Some might disagree, but i think the current airwaves works quite well... there are alot of features that aren't used but could be, for example northern have a system for sending images to handsets so they can send pictures of missing children to all officers in the division which is a good idea.. the problem being not everyone uses all the potential features, like the images, effectively.

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Administrative Account
Considering how overpriced the current system is, hopefully whatever they get will be better value for money.

Baked bean tins and string?

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Guest
I can see far more useful things for spending money on than creating a totally new airwaves, as according to NPIA airwaves cost was £2.3 billion at 1999 prices excluding handsets and control room upgrades.

Alot of the limitations could be improved with relatively minor investment - more masts in rural areas, etc.

Some might disagree, but i think the current airwaves works quite well... there are alot of features that aren't used but could be, for example northern have a system for sending images to handsets so they can send pictures of missing children to all officers in the division which is a good idea.. the problem being not everyone uses all the potential features, like the images, effectively.

When you think about it though - £2.3 billion for a radio system that often cuts out in buildings, doesn't even support picture messaging in most areas (I didn't know Northern had that), and costs more money just to transmit - is that really value for money?

When I joined we had radios that were switched on just by turning the volume dial up. They weren't exactly perfect but they did what they said on the tin. Bearing in mind what technology most of us carry around in our pockets, and the fact that many officers now also carry Blackberries and MDTs (sometimes both!), I don't feel such huge expense is justified.

I appreciate they need to use a secure network, and that costs money, but having a radio that simply works and is capable of receiving picture messages (so we can see if known nominals are the person stood in front of us) is basic technology that has been around years. There really is no need for it to cost billions.

Baked bean tins and string?

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HampshireSaint

Airwave is good at what it does. It is just a complete rip off. If you look up the figures of how much they charge just to transmit you will be shocked.

If the government built and owned their own Tetra network it would have been a lot cheaper to run.

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Marty McFly1546081284
When you think about it though - £2.3 billion for a radio system that often cuts out in buildings, doesn't even support picture messaging in most areas (I didn't know Northern had that), and costs more money just to transmit - is that really value for money?

When I joined we had radios that were switched on just by turning the volume dial up. They weren't exactly perfect but they did what they said on the tin. Bearing in mind what technology most of us carry around in our pockets, and the fact that many officers now also carry Blackberries and MDTs (sometimes both!), I don't feel such huge expense is justified.

I appreciate they need to use a secure network, and that costs money, but having a radio that simply works and is capable of receiving picture messages (so we can see if known nominals are the person stood in front of us) is basic technology that has been around years. There really is no need for it to cost billions.

The picture messaging is down to the force though... we use the exact same handset as northern and we don't get picture messages, because we don't have that feature enabled as you have to pay for it.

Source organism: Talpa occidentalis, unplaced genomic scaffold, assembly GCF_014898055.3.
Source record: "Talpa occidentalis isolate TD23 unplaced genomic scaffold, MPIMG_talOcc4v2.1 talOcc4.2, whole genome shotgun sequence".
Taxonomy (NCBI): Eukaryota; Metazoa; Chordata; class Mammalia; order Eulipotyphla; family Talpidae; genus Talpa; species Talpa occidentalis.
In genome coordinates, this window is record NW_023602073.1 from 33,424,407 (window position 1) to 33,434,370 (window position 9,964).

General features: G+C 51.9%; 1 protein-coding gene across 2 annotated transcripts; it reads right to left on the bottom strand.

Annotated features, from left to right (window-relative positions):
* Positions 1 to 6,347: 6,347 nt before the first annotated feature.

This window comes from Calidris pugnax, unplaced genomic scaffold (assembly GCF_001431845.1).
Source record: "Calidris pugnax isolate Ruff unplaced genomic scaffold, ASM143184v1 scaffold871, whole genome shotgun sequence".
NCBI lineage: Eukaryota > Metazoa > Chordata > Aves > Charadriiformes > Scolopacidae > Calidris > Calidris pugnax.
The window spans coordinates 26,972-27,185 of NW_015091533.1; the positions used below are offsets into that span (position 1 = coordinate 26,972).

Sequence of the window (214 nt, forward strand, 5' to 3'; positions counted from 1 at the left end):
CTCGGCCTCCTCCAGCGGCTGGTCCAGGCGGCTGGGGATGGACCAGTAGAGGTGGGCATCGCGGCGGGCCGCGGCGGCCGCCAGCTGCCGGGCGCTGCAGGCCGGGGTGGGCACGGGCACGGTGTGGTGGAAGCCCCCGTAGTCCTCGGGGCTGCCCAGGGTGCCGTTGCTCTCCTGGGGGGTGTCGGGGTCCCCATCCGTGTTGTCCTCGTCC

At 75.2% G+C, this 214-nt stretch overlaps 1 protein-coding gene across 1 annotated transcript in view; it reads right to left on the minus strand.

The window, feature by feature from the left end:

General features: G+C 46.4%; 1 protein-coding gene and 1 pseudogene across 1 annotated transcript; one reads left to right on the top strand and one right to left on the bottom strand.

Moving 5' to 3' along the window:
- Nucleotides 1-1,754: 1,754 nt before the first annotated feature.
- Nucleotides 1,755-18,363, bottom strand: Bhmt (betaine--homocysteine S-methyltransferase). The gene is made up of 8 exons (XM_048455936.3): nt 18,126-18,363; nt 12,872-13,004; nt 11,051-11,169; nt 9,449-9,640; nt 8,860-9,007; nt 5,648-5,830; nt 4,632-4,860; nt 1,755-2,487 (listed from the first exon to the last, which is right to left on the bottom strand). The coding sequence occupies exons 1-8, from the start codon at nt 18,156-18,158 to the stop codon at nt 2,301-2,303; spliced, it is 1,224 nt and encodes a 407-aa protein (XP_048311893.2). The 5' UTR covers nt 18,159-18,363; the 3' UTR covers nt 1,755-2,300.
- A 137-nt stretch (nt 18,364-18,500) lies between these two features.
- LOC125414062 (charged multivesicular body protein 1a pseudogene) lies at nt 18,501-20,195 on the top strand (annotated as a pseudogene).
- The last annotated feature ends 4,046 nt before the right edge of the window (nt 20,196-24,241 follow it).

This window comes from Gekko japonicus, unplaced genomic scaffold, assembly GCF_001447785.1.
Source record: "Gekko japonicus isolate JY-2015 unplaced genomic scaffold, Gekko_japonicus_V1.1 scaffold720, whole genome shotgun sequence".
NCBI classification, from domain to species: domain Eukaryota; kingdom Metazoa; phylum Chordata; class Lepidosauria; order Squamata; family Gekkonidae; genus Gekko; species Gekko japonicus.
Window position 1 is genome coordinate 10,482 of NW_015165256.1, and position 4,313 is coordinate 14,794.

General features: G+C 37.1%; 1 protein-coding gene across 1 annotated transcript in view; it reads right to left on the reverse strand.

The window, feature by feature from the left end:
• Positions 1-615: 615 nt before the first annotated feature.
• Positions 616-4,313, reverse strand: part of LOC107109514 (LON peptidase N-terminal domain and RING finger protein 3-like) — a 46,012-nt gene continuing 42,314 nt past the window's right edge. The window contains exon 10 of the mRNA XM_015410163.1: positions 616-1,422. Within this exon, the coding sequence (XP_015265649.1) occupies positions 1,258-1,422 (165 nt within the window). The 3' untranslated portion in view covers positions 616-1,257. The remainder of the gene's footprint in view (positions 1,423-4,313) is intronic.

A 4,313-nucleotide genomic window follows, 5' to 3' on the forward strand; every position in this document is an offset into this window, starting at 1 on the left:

I doubt that a new contract for the current system would cost anywhere near that today - all the infrastructure is in place, etc. and forces would be able to negotiate a very reasonable deal considering the cost of constructing a nationwide network from scratch is no longer included.

In today's terms it's 3.17 billion quid if a new system costs the same as the last one, and i just don't see what tangible benefits would be convincing enough to justify that spend.

If you look at the benefits the last one provided over the previous - it can be used as a phone, it can theoretically used to send pictures, it's encrypted so no one, including criminals, can listen to it, digital transmissions are much clearer, etc. you can see the cost justification... I just can't see the cost justification for the new one unless it's something particularly amazing like a handheld version of an MDT that you can conduct PNC checks on, take and send pictures, etc and offers something truly revolutionary rather than evolutionary

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Whirlybird1546081382

There is nothing around at the moment which will do the job better, Tetra still has another 10 years life in it.

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Guest
The picture messaging is down to the force though... we use the exact same handset as northern and we don't get picture messages, because we don't have that feature enabled as you have to pay for it.

I doubt that a new contract for the current system would cost anywhere near that today - all the infrastructure is in place, etc. and forces would be able to negotiate a very reasonable deal considering the cost of constructing a nationwide network from scratch is no longer included.

In today's terms it's 3.17 billion quid if a new system costs the same as the last one, and i just don't see what tangible benefits would be convincing enough to justify that spend.

If you look at the benefits the last one provided over the previous - it can be used as a phone, it can theoretically used to send pictures, it's encrypted so no one, including criminals, can listen to it, digital transmissions are much clearer, etc. you can see the cost justification... I just can't see the cost justification for the new one unless it's something particularly amazing like a handheld version of an MDT that you can conduct PNC checks on, take and send pictures, etc and offers something truly revolutionary rather than evolutionary